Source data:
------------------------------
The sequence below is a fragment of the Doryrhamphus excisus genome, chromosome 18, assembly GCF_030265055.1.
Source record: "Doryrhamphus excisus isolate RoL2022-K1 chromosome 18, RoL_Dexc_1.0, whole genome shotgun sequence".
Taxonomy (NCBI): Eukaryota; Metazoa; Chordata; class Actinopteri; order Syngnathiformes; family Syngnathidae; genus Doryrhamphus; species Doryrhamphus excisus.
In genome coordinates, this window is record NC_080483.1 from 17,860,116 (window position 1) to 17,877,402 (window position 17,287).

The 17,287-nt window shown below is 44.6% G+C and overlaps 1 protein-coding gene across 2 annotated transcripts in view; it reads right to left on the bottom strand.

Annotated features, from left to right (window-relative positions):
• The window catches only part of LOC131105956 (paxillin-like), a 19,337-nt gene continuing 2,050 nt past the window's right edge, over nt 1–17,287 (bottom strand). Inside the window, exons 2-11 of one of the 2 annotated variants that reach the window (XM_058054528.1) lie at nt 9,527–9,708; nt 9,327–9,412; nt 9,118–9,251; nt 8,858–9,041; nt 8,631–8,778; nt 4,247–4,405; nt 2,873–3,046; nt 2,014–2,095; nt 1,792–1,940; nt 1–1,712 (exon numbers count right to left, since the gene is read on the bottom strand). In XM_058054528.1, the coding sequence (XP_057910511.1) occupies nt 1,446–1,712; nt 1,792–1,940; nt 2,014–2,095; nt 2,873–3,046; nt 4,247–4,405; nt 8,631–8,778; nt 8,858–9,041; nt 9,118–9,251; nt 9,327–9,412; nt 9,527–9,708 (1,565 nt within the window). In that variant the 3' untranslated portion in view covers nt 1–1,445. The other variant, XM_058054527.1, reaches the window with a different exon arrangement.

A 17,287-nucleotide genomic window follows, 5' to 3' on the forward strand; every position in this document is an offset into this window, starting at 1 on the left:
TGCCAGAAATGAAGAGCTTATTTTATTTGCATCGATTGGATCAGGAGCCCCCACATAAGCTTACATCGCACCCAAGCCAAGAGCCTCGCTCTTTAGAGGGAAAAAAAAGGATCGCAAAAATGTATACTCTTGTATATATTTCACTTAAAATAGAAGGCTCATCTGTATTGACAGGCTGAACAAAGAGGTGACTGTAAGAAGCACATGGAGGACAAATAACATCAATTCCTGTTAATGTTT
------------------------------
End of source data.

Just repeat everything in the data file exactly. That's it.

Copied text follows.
The sequence below is a fragment of the Doryrhamphus excisus genome, chromosome 18, assembly GCF_030265055.1.
Source record: "Doryrhamphus excisus isolate RoL2022-K1 chromosome 18, RoL_Dexc_1.0, whole genome shotgun sequence".
Taxonomy (NCBI): Eukaryota; Metazoa; Chordata; class Actinopteri; order Syngnathiformes; family Syngnathidae; genus Doryrhamphus; species Doryrhamphus excisus.
In genome coordinates, this window is record NC_080483.1 from 17,860,116 (window position 1) to 17,877,402 (window position 17,287).

The 17,287-nt window shown below is 44.6% G+C and overlaps 1 protein-coding gene across 2 annotated transcripts in view; it reads right to left on the bottom strand.

Annotated features, from left to right (window-relative positions):
• The window catches only part of LOC131105956 (paxillin-like), a 19,337-nt gene continuing 2,050 nt past the window's right edge, over nt 1–17,287 (bottom strand). Inside the window, exons 2-11 of one of the 2 annotated variants that reach the window (XM_058054528.1) lie at nt 9,527–9,708; nt 9,327–9,412; nt 9,118–9,251; nt 8,858–9,041; nt 8,631–8,778; nt 4,247–4,405; nt 2,873–3,046; nt 2,014–2,095; nt 1,792–1,940; nt 1–1,712 (exon numbers count right to left, since the gene is read on the bottom strand). In XM_058054528.1, the coding sequence (XP_057910511.1) occupies nt 1,446–1,712; nt 1,792–1,940; nt 2,014–2,095; nt 2,873–3,046; nt 4,247–4,405; nt 8,631–8,778; nt 8,858–9,041; nt 9,118–9,251; nt 9,327–9,412; nt 9,527–9,708 (1,565 nt within the window). In that variant the 3' untranslated portion in view covers nt 1–1,445. The other variant, XM_058054527.1, reaches the window with a different exon arrangement.

A 17,287-nucleotide genomic window follows, 5' to 3' on the forward strand; every position in this document is an offset into this window, starting at 1 on the left:
TGCCAGAAATGAAGAGCTTATTTTATTTGCATCGATTGGATCAGGAGCCCCCACATAAGCTTACATCGCACCCAAGCCAAGAGCCTCGCTCTTTAGAGGGAAAAAAAAGGATCGCAAAAATGTATACTCTTGTATATATTTCACTTAAAATAGAAGGCTCATCTGTATTGACAGGCTGAACAAAGAGGTGACTGTAAGAAGCACATGGAGGACAAATAACATCAATTCCTGTTAATGTTT